SADAT, MUHAMMAD ANWAR AL- (1918–1981), president of the Arab Republic of Egypt, Oct. 1970–Oct. 1981. Sadat was born to poor parents in the Egyptian village of Mit Abu-Kom. He joined the army and during World War II was active in an anti-British underground group (and was arrested in consequence). After the war, still in the army, he joined the "Free Officers" group, led by *Nasser, which carried out the July 1952 Revolution. Overshadowed by Nasser, Sadat managed the new regime's daily, al-Gumhuriyyah, served as a cabinet minister for one year and then as speaker of the parliament. Appointed as Nasser's vice president after the 1967 defeat, Sadat was elected president after Nasser's death on September 28, 1970.
Gradually, Sadat asserted himself increasingly as president and introduced a growing measure of economic and political liberalization, which bolstered his increasing popularity. Eager to overcome Egypt's military inferiority versus Israel, he signed a treaty of friendship with the Soviets which, however, failed to deliver the needed hardware for war. Consequently, he expelled them from Egypt in 1972 and started to prepare for war on his own, all the while attempting a political rapprochement with certain European states and the U.S. in order to secure their sympathy for his military moves against Israel.
The October 1973 attack in Sinai, while not leading to an Egyptian victory, gave Egypt the pretext to coopt the U.S. as an honest broker instead of a partisan of Israel. Thus, the Disengagement Treaties of May 1974 and September 1975 with Israel increased Sadat's prestige and started the process towards a settlement with Israel. Sadat's main argument was that such a peace should be achieved in parallel with Israel's renunciation of the so-called "conquered territories." This was the ideological basis of Sadat's visit to Jerusalem in November 1977 and of the Camp David negotiations, sponsored by Jimmy Carter, in September 1978. Israel's agreement to recognize the autonomy of the Palestinians paved the way for the signing of the peace treaty between Egypt and Israel on the lawn of the White House in March 1979. This was the peak of Sadat's achievement, for which he was awarded, together with *Begin, the Nobel Peace Prize.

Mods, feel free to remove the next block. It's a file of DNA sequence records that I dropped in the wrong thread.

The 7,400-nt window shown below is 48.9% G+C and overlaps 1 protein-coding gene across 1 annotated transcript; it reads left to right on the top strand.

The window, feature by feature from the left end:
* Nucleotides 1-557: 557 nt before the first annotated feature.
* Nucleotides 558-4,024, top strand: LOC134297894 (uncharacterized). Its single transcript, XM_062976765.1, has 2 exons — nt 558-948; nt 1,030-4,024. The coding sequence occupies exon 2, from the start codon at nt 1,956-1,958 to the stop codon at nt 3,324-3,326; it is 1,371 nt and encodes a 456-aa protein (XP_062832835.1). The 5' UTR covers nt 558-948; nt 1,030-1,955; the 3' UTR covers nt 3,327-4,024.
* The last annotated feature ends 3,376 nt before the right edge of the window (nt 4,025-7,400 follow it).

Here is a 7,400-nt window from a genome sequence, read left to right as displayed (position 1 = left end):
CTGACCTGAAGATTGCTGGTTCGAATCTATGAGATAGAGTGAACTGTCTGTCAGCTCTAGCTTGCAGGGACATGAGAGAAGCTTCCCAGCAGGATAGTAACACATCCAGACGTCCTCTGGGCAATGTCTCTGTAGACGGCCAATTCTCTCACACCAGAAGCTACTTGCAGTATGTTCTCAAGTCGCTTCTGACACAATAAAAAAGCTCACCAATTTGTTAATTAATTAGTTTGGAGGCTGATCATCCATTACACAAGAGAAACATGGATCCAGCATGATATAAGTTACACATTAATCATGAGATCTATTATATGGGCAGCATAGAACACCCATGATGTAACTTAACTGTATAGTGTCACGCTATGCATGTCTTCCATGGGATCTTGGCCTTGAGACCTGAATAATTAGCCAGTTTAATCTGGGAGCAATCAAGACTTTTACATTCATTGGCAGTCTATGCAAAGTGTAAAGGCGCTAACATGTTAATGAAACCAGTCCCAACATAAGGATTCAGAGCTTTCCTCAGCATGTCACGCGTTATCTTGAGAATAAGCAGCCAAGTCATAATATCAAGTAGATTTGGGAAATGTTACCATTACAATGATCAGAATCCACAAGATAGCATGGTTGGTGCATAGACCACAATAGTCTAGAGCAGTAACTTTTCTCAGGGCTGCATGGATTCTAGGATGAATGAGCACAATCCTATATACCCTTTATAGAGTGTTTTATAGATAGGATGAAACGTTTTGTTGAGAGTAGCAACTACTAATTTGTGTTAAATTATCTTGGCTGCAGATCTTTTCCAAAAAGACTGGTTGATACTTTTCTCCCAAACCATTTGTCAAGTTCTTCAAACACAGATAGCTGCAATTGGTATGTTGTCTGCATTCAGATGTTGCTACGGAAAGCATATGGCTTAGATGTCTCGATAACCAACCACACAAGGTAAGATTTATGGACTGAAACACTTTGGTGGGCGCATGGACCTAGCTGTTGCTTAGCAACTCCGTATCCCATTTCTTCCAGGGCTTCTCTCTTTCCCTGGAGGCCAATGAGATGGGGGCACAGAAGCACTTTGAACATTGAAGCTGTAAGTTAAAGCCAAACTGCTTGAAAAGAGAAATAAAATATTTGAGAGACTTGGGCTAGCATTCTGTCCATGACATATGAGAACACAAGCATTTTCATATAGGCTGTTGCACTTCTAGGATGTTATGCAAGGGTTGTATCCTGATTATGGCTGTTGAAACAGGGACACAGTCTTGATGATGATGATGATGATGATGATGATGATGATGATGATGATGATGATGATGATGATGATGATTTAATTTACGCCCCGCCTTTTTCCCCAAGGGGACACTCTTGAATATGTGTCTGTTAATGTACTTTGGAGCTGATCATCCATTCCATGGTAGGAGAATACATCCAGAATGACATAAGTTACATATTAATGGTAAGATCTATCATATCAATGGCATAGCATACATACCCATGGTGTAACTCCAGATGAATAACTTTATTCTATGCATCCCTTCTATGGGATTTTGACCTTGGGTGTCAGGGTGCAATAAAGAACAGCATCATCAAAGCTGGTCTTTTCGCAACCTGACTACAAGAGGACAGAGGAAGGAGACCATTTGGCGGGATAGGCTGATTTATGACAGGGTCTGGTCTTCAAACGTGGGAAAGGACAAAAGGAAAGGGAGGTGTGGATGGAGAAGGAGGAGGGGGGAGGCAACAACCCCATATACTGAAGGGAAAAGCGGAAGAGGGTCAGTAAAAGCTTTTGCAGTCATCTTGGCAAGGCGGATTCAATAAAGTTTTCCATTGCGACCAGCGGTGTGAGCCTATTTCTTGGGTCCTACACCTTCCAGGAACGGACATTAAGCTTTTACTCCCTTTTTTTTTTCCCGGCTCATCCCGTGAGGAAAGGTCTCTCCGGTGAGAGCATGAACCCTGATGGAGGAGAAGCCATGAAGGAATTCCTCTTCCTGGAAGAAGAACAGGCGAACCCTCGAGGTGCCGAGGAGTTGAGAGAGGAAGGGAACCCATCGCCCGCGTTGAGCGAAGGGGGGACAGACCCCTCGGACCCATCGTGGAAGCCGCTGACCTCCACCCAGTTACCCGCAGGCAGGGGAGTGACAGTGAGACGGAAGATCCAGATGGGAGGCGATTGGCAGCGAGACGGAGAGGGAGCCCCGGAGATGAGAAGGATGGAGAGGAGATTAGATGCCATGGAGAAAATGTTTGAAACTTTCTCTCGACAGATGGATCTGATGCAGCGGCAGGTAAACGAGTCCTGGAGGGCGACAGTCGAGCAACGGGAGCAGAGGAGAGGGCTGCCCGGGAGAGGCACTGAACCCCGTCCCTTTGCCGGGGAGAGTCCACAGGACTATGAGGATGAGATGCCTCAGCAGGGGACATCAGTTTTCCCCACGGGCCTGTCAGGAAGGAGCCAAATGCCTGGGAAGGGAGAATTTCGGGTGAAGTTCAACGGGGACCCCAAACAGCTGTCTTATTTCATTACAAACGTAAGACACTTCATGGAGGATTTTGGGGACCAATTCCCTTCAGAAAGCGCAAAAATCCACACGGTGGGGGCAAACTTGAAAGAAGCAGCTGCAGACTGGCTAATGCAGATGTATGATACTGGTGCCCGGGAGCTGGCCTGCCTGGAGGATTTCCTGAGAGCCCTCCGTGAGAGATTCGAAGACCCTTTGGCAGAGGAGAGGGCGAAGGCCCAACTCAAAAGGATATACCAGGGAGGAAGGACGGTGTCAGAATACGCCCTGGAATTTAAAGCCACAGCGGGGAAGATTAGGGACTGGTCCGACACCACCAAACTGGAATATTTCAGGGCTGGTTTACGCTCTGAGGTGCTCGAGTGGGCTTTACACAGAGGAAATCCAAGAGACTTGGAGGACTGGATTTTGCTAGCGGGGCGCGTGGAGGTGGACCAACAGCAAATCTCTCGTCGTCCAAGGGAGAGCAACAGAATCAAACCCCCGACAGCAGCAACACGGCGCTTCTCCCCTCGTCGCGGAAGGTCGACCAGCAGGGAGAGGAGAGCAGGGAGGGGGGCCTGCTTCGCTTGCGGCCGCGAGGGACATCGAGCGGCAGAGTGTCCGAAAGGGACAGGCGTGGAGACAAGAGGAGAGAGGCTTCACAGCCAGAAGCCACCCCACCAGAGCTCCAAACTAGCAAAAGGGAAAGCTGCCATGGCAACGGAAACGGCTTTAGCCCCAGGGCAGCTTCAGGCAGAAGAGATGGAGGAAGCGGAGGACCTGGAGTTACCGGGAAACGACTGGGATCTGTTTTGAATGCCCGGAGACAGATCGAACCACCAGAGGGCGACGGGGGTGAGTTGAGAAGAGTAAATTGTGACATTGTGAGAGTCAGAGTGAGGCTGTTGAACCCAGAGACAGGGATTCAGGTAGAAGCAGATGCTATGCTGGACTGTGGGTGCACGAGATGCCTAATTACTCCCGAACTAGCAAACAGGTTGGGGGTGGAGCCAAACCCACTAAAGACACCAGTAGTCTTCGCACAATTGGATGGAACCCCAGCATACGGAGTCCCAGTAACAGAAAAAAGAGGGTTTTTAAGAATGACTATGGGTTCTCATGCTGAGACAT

In subsequent years, Sadat's international prestige grew, but in Egypt, owing to the increasing poverty and unemployment, social criticism of Sadat increased, exploiting the very openness he had encouraged. Some of this nurtured Islamic fundamentalism. Sadat, an orthodox Muslim himself, first attempted to persuade the Islamic leaders to tone down their zeal, then started to arrest them in the thousands during the last months of his life. His assassination, during a festive military review on the eighth anniversary of the Yom Kippur War, ended the plans he had for Egypt.
In his later years, Sadat openly expressed his disappointment with Israel's policies, especially the June 1981 Israeli attack on the Iraqi nuclear reactor and what he considered as Israel's dragging its feet over the granting of Palestinian autonomy. He argued that the return of Sinai was a "natural" act, since this had been Egyptian territory, and he perceived Israel as "ungrateful." U.S. economic assistance, too, could not solve Egypt's numerous social problems, nor appease popular criticism of his regime.
Sadat's assassination was welcomed by many, in contrast with the bitter national mourning following Nasser's death. Nevertheless, Sadat's legacy was both revolutionary and original, the likes of which have not yet been seen in Arab countries. His colorful and dynamic personality, aiming at radical solutions, was expressed in the heat of war and the challenges of peace. His talent for changing direction and undertaking new initiatives was unique. He was criticized by several Arab states for signing a peace with Israel which enabled it – they claimed – to oppress the Palestinians and attack Lebanon. However, Arab and Muslim states which had ostracized him found themselves following his example some 20 years later. Although relations between Egypt and Israel since 1977 have had their ups and downs, the treaty has served as a model for others.
R. Israeli, The Public Diary of President Sadat, 1–2–3 (1978–79); idem, Man of Defiance: The Political Biography of President Sadat (1985); idem, "Sadat: The Calculus of War and Peace," in: Craig and Loewenheim (eds.), The Diplomats 1939–79 (1994), 435–58.